This evening I was looking very carefully again at the Spectrum Lab screen from the last 24 hours in 424uHz BW and readjusting audio gain ranges, screen colour saturation and contrast. Out of the noise appeared another very very faint line, not at 8.970022 but at 8.96998kHz. I've attached the screen shot here (I have overlaid it with the time for clarity).

My immediate reaction was this must be Ossi OE5ODL as this is the frequency he uses. Then I checked his grabber and saw he was not operational overnight last night! So, what looked like a trace on his frequency cannot be him. It must instead be some artefact of SL or something else. We have to be very careful when seeing traces at very specific VLF frequencies: it may be an indication of a given VLF amateur station, but without some modulation or turning on/off of the carrier a doubt remains.

Sadly I don't think I did see Ossi today after all, but I shall keep looking.

14 Mar 2011

New Sub-9kHz Amateur Radio website

For some time I've wanted to tidy up the pages on my website that dealt with the various aspects of VLF amateur radio below 9kHz. So, today I've launched a new site entitled Sub 9kHz Amateur Radio bringing together my information more accessibly. The original pages just grew and grew as activity at VLF just took off. It is almost 1 year to the day since DK7FC made his first historic DX on 8.97kHz. Since then we've come a VERY long way!

The new site has a table showing the VLF DX records. This is not fully populated or correct yet, so I need everyone's help to get this up to date in the next couple of days please. If you are aware of errors or omissions please let me know right away.

Another addition - to be much expanded - is a page on TX stations and their equipment. Please let me have photos, schematics of antennas, transmitters, loading coils etc.  Another page deals with the kit needed to receive on the Dreamer's Band. It is easy stuff that can be built by anyone. Also a page linking the various software packages available freely. Yet another page lists the VLF grabbers (incomplete still - tell me of others!) which are such a vital resource.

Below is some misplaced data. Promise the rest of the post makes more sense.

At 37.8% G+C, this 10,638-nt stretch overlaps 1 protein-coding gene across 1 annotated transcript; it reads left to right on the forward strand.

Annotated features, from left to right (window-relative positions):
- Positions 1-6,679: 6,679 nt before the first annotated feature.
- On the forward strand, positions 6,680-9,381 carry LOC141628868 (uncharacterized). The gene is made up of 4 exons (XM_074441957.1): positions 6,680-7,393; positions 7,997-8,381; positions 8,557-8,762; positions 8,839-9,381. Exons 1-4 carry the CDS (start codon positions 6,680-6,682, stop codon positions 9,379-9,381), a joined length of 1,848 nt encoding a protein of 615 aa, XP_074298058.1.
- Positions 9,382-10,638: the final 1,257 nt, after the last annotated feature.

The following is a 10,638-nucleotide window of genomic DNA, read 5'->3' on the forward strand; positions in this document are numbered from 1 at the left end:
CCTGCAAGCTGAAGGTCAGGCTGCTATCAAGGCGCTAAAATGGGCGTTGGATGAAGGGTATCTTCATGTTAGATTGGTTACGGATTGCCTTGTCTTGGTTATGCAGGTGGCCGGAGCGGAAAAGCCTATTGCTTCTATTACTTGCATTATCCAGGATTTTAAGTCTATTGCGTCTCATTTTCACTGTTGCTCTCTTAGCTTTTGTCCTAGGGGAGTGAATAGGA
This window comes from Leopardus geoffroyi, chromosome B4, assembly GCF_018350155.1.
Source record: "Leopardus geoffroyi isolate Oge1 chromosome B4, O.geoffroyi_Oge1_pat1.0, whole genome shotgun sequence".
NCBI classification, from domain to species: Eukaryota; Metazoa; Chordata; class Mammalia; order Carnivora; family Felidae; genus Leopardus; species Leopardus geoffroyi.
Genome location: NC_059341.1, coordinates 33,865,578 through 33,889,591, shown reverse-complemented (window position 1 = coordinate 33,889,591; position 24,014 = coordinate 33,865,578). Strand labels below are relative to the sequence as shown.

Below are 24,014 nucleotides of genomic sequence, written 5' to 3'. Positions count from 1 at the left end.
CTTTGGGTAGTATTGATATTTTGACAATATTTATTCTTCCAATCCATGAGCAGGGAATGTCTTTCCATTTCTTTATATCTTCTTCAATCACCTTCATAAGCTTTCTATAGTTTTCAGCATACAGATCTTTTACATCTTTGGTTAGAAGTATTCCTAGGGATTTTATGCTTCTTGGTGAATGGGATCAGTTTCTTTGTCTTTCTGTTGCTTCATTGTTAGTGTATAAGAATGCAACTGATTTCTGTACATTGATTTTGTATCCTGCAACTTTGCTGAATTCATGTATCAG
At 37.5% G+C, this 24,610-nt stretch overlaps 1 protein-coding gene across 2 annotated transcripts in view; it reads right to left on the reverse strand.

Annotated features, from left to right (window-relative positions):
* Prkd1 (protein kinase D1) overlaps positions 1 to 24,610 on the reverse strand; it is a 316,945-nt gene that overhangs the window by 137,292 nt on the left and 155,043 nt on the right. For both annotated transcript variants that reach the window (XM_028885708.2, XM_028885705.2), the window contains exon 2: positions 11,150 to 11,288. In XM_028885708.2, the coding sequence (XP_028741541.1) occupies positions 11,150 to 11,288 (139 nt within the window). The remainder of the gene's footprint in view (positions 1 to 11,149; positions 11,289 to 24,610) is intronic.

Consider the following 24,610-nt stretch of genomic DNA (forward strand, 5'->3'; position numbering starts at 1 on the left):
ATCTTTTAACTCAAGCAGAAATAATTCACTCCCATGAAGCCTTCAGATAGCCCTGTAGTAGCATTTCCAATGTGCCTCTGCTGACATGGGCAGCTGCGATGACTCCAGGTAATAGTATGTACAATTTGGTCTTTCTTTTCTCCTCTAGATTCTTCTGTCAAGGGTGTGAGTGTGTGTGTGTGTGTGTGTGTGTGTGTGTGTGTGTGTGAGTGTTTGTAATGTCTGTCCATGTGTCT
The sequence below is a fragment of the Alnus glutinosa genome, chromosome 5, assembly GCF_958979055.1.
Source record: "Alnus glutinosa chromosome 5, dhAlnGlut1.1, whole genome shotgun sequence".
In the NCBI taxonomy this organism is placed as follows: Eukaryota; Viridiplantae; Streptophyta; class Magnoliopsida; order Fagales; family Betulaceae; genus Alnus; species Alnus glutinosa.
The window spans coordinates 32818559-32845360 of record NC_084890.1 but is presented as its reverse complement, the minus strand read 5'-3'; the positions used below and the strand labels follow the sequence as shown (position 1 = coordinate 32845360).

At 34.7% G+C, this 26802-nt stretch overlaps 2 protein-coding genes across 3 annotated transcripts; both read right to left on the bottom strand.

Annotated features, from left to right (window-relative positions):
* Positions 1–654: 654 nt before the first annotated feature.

Also included on the page is more data on earth mode (through the ground) communication which is a very accessible way of starting out on VLF as much of the kit is re-usable for experiments with radiated VLF tests (same loops, probes and pre-amps can be used).

Please let me have constructive feedback so I can make this as good as possible. I hope you enjoy the site.

13 Mar 2011

The end fed halfwave antenna (EFHW)

Steve G0KYA has a nice pdf document he's created describing how to make simple end fed half wave antennas (EFHQ). These band specific antennas can be very effective and simple when mounted either vertically or horizontally. They can be made with PVC covered wire, fishing poles or aluminium rod. See http://www.infotechcomms.net/downloads/Endfed_halfwave_dipoles.pdf.  Many years ago we experimented with these on VHF handhelds and achieved results some 6dB better than with a standard 1/4 wave whip, but on 2m they were on the long side! On HF they are capable of low angle radiation good for DX.

4m QRP success - 229km today in the contest

Using my small 1W QRP 4m transverter recently built into my loft dipole I've just managed a QSO with G4RFR 229km away in Dorset (IO90AS) using CW in the RSGB Cumulative contest. He was on SSB and it was hard work, but in the end a full exchange was made.  Also heard G3EDD, G4ASR, G3BCU, G3TCT, G4DEZ, G1EHF on the band on SSB and G4ZTR on CW.

DJ8WX copied again on VLF (645km)

Uwe DJ8WX is currently transmitting a long dash on 8.90022kHz and his signal was copied well on my VLF grabber overnight in a 424uHz bandwidth. Also visible is a mystery signal around 8.9701kHz that most people think is some sort of local noise source but it is very repeatable every night.

12 Mar 2011

Monitoring 8.976607kHz for G3XIZ

Just back from a few days with our grandson and family and the PC is on looking for the latest VLF test from G3XIZ. Whilst I've been away I hear that OK2BVG has been received in the UK too on VLF. Activity on the Dreamer's Band (8-9khz VLF) is going from strength to strength with new stations getting active on RX and TX almost daily now in Europe.